Case Study: Our 2013 Ecobuild Social Media Story

The social media explosion has been a huge opportunity for the face-to-face industry. Despite early fears that digital networking was going to kill off live events, show organisers are realising that social channels are not only enhancing the community experience on site, but also helping to turn their brands from ones which are relevant for just a few days each year, to ones which are in touch with the community 365. Ecobuild is one such show which has recognised these benefits and run with them.

Since its launch in 2005, Ecobuild has grown to become the biggest event in the world for sustainable design, construction and the built environment; it attracts over 900 exhibitors and 45,000 attendees to Excel in London. Our social media strategy, aligned carefully with our business and marketing strategies, runs year round, however for the purpose of this blog I’m going to tell you about the creative campaign we ran in the lead-up to the show. Our channel of choice is undoubtedly Twitter; while we have social accounts for Ecobuild across a range of platforms, we find that the microblogging service is the perfect complement to live events as it facilitates conversation and connections – exactly what we work so hard at doing on the show floor.

Our first engagement initiative was the #Ecobuild100. People love lists (look at the success of BuzzFeed), and this initiative encouraged the Twitter community to nominate their favourite sustainable construction, design and built environment accounts.  During the three weeks of the campaign we received nearly 300 influencer nominations. We used Peerindex to initially rank the list of nominees (we’ll be going back to Klout as Peerindex has now removed the group list functionality), but the final 100 was curated by the Ecobuild team and listed alphabetically. We felt it was important to cast a human eye over the nominations to ensure that the list would feature truly useful, knowledgeable and expert users, rather than a list based on a faceless algorithm alone.

Using GleanIn we were able to calculate that the campaign’s reach exceeded 2.5 million on Twitter – not bad for a list of 100 influencers. The Ecobuild100 engagement didn’t stop there as we invited all the participants in the final list to write a piece for our show blog on the website, bringing more industry thought-leadership and discussion under the event brand. This was a really strong initiative to kick off with as it generated a fantastic buzz, produced some excellent content for people to share, highlighted the influencers in the community, and got people talking about the show.

Following on the heels of this success we launched the #Ecototem campaign. This was a collaborative campaign with BBM Sustainable Design and BBP Consulting Engineers who had commissioned a 9m totem designed to change current mindsets of waste as an inconvenience to that of a valuable resource. Our @Ecobuild_Now followers were invited to submit slogans via Twitter using the #Ecototem tag, answering the all important question ‘what is the future of waste’?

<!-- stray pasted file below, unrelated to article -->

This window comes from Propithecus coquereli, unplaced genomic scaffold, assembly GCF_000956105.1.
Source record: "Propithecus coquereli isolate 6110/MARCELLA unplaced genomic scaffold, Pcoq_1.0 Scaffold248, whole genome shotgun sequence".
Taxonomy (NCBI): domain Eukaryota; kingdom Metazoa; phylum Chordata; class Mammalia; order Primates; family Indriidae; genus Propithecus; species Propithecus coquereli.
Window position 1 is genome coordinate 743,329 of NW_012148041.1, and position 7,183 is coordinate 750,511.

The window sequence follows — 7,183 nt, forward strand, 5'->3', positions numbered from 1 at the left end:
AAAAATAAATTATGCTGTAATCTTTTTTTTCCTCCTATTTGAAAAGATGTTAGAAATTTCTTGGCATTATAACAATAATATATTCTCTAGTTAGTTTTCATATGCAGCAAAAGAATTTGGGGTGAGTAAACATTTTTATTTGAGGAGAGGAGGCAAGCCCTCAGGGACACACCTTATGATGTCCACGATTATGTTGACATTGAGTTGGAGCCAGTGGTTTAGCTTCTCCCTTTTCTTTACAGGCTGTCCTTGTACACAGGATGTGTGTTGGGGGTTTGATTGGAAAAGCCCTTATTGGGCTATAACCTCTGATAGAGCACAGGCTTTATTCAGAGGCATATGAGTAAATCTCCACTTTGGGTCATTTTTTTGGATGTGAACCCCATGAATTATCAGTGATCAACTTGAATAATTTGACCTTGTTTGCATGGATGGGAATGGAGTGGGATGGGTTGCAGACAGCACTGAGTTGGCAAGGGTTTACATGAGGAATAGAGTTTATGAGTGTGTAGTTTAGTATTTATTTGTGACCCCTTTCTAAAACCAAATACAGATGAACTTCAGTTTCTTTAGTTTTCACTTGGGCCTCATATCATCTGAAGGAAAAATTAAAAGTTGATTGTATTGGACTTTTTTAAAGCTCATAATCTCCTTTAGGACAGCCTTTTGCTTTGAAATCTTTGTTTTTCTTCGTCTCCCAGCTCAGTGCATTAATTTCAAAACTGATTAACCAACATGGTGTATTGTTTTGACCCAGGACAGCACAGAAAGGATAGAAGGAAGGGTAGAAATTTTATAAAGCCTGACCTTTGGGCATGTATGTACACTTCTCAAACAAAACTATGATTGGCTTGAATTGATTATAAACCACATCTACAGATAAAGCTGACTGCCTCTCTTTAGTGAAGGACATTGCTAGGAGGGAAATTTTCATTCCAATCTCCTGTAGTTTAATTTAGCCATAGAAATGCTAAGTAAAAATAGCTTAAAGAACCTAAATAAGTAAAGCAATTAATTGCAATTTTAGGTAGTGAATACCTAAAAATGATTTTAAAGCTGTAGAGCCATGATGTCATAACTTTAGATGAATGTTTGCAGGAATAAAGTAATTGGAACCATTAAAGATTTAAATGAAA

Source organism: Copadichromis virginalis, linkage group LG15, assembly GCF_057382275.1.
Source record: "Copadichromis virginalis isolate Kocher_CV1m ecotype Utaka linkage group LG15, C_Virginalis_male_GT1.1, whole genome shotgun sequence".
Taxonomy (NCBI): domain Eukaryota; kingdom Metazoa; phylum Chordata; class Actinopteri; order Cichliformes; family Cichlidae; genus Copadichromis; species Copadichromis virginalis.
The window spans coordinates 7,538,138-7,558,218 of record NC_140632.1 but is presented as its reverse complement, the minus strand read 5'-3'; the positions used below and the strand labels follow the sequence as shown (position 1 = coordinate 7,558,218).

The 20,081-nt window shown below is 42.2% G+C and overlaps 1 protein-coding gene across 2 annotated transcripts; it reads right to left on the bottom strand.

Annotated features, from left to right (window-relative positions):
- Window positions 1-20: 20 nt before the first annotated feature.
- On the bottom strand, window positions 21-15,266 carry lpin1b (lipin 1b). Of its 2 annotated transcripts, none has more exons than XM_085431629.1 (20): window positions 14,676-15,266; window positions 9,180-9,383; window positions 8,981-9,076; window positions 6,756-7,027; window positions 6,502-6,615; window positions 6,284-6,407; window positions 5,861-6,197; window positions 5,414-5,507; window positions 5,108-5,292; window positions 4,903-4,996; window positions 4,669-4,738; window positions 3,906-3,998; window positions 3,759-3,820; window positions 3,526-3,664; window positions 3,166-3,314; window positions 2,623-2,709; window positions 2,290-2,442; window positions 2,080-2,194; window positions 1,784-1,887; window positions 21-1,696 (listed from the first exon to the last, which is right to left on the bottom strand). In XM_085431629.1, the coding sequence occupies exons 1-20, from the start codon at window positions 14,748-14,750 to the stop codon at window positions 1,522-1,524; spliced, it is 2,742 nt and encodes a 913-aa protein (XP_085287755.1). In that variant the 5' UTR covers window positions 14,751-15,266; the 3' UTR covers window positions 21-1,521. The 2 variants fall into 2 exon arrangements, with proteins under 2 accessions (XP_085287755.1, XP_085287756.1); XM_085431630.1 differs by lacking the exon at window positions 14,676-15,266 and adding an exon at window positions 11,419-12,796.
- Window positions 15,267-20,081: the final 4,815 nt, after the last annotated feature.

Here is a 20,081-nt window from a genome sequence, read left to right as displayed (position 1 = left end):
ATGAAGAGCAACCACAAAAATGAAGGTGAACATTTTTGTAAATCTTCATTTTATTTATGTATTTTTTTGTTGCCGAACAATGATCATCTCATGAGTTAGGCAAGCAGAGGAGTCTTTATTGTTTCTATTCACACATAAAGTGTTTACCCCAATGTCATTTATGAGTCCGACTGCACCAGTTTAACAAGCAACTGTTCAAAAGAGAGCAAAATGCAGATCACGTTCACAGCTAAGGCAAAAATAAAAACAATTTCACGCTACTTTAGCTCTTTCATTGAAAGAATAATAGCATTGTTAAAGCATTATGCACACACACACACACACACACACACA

Twenty of the most inspirational slogans were selected to emblazon the waste totem in the central boulevard at Excel. The slogan judges included Cat Fletcher, Freegle’s waste management expert, (who had been recently acclaimed in the national press as the ‘human womble’ for furnishing her home for free with other people’s rubbish) and eco-architect Duncan Brown from BBM. The brilliance of the campaign concept was that it brought together both the live and digital sides of the event. The community was able to contribute to campaign digitally pre-show and see the result live on-site. It didn’t hurt that it was a fantastic photo opportunity, I can’t tell you how many I saw being shared on the social channels we were monitoring during the event.

The #Ecototem in all its glory at Ecobuild 2013.

The #Ecototem in all its glory at Ecobuild 2013

Our on-site strategy aimed to convert those who had pre-registered into showfloor attendees. As Ecobuild is free to attend there’s no financial incentive to visit the show and combined with people’s busy lives, encouraging them to visit us over working on their current project is a hugely important component of the strategy. To manage the sheer volume of content which we could have been promoting on Twitter (over 140 seminar sessions alone) we launched seven additional Twitter accounts which automatically fed sector specific information throughout the event. This avoided us spamming people’s Twitter feeds with irrelevant content during the event – unless they wanted us to!

Our biggest weapon was the launch of our live blog. The blog enabled us to report live from the show, share photos and videos, link to interesting events happening on stands around the showfloor, and link out to what the community was talking about on their own blogs and social media. It not only gave the community a taste of what was happening on site in order to boost, but for those who truly couldn’t make the show we were able to reach out through digital channels to bring the Ecobuild experience to them, direct to their desks.

During the course of the campaign nearly 10,000 people tweeted about Ecobuild, reaching a potential audience of 13.7 million. Of those, half tweeted during the three days of the event reaching a staggering audience of 4.6 million. We’re are looking to top this for the next event in March, with the campaign kicking off in early 2014 – you’ll have to check back next year to see how we do.